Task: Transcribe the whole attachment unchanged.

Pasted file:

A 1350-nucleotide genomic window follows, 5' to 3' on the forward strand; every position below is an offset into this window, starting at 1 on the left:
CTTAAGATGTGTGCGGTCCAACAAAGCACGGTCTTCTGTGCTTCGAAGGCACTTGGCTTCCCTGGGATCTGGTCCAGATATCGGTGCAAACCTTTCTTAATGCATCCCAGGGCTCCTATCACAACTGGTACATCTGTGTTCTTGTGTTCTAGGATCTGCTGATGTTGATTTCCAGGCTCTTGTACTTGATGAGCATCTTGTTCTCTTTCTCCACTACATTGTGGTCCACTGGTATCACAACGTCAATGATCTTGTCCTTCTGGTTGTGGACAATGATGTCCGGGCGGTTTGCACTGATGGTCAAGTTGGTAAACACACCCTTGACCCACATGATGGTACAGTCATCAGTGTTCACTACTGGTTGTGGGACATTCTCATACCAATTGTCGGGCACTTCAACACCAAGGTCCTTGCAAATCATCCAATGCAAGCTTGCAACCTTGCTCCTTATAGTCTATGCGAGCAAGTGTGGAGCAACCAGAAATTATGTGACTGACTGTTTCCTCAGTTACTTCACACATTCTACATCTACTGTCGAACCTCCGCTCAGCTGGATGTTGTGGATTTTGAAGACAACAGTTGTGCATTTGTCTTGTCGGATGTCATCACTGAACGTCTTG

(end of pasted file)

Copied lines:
A 1350-nucleotide genomic window follows, 5' to 3' on the forward strand; every position below is an offset into this window, starting at 1 on the left:
CTTAAGATGTGTGCGGTCCAACAAAGCACGGTCTTCTGTGCTTCGAAGGCACTTGGCTTCCCTGGGATCTGGTCCAGATATCGGTGCAAACCTTTCTTAATGCATCCCAGGGCTCCTATCACAACTGGTACATCTGTGTTCTTGTGTTCTAGGATCTGCTGATGTTGATTTCCAGGCTCTTGTACTTGATGAGCATCTTGTTCTCTTTCTCCACTACATTGTGGTCCACTGGTATCACAACGTCAATGATCTTGTCCTTCTGGTTGTGGACAATGATGTCCGGGCGGTTTGCACTGATGGTCAAGTTGGTAAACACACCCTTGACCCACATGATGGTACAGTCATCAGTGTTCACTACTGGTTGTGGGACATTCTCATACCAATTGTCGGGCACTTCAACACCAAGGTCCTTGCAAATCATCCAATGCAAGCTTGCAACCTTGCTCCTTATAGTCTATGCGAGCAAGTGTGGAGCAACCAGAAATTATGTGACTGACTGTTTCCTCAGTTACTTCACACATTCTACATCTACTGTCGAACCTCCGCTCAGCTGGATGTTGTGGATTTTGAAGACAACAGTTGTGCATTTGTCTTGTCGGATGTCATCACTGAACGTCTTG